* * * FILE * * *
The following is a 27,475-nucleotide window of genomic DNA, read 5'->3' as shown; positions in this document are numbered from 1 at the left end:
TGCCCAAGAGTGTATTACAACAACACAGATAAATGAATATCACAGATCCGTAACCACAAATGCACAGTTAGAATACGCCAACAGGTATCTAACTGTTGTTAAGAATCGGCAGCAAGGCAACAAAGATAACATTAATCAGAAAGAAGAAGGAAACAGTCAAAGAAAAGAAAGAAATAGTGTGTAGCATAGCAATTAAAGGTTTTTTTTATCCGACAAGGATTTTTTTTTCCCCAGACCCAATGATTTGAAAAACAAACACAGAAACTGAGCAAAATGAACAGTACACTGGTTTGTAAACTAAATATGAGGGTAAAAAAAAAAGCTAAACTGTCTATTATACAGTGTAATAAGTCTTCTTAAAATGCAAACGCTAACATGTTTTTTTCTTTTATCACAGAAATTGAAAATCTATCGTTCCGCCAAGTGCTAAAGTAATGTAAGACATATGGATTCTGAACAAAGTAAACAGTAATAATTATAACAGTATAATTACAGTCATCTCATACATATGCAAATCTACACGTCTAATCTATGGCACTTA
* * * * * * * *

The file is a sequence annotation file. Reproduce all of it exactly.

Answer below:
The following is a 27,475-nucleotide window of genomic DNA, read 5'->3' as shown; positions in this document are numbered from 1 at the left end:
TGCCCAAGAGTGTATTACAACAACACAGATAAATGAATATCACAGATCCGTAACCACAAATGCACAGTTAGAATACGCCAACAGGTATCTAACTGTTGTTAAGAATCGGCAGCAAGGCAACAAAGATAACATTAATCAGAAAGAAGAAGGAAACAGTCAAAGAAAAGAAAGAAATAGTGTGTAGCATAGCAATTAAAGGTTTTTTTTATCCGACAAGGATTTTTTTTTCCCCAGACCCAATGATTTGAAAAACAAACACAGAAACTGAGCAAAATGAACAGTACACTGGTTTGTAAACTAAATATGAGGGTAAAAAAAAAAGCTAAACTGTCTATTATACAGTGTAATAAGTCTTCTTAAAATGCAAACGCTAACATGTTTTTTTCTTTTATCACAGAAATTGAAAATCTATCGTTCCGCCAAGTGCTAAAGTAATGTAAGACATATGGATTCTGAACAAAGTAAACAGTAATAATTATAACAGTATAATTACAGTCATCTCATACATATGCAAATCTACACGTCTAATCTATGGCACTTA